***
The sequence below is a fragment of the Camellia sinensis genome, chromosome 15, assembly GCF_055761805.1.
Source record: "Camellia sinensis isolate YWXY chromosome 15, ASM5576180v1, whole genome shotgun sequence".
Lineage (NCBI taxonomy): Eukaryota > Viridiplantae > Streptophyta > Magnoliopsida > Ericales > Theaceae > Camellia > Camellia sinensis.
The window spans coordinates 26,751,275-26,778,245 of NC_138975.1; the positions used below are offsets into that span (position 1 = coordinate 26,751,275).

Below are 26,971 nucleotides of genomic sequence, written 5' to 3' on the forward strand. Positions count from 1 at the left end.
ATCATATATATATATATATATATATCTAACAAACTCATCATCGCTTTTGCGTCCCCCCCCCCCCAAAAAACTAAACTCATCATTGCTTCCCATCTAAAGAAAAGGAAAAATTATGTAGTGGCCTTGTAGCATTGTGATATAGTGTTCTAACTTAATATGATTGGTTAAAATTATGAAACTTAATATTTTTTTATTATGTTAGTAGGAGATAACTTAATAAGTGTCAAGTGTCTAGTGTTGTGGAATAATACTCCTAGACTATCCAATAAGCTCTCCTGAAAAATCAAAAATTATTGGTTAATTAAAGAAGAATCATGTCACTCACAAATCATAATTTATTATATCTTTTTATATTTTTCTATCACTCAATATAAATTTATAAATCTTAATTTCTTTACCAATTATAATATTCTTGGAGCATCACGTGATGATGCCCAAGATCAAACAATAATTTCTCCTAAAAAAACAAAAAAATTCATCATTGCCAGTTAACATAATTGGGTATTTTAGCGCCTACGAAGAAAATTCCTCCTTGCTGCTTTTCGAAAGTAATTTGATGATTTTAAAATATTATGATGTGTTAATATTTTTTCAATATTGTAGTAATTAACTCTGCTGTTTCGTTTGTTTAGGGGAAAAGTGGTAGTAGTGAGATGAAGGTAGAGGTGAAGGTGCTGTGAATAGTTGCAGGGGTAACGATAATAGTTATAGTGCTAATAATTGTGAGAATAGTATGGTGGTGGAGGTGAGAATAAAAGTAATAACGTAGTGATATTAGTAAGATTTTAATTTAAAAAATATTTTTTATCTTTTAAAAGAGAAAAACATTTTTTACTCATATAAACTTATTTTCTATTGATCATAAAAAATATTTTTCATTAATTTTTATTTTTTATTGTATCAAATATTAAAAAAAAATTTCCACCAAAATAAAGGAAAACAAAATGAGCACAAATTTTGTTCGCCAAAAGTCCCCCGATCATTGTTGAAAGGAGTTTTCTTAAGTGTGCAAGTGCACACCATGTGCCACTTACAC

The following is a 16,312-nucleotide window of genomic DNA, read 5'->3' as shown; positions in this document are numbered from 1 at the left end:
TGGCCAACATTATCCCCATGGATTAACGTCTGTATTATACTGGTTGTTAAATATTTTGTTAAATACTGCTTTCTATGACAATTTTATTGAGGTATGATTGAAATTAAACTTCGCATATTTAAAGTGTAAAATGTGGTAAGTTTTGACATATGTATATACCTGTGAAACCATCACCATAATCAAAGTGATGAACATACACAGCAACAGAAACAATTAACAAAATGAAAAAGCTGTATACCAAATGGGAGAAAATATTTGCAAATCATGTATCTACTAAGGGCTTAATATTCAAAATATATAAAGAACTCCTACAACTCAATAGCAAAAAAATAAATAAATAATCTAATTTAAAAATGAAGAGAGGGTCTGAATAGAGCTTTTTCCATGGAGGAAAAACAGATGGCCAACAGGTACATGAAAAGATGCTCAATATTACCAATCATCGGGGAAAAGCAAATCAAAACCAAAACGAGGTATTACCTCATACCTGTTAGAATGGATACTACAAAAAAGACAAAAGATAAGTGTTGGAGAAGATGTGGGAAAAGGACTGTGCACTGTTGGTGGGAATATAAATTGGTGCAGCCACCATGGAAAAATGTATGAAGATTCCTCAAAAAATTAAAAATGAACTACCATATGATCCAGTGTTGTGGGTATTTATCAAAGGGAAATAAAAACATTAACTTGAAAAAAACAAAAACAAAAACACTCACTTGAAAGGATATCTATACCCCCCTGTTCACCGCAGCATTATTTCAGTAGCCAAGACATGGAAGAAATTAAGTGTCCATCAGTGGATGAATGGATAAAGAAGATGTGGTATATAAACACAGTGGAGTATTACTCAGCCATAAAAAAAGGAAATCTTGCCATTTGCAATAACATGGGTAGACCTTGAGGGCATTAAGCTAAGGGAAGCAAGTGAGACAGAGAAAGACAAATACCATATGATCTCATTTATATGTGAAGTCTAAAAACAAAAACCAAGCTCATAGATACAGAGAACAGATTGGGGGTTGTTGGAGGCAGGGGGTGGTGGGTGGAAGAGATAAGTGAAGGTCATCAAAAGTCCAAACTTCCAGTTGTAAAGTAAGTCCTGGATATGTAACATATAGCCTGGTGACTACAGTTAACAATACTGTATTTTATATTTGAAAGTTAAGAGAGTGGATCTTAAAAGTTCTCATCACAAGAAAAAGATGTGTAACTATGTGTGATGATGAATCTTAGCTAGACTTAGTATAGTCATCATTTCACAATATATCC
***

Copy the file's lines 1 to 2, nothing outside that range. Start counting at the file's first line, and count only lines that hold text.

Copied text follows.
The sequence below is a fragment of the Camellia sinensis genome, chromosome 15, assembly GCF_055761805.1.
Source record: "Camellia sinensis isolate YWXY chromosome 15, ASM5576180v1, whole genome shotgun sequence".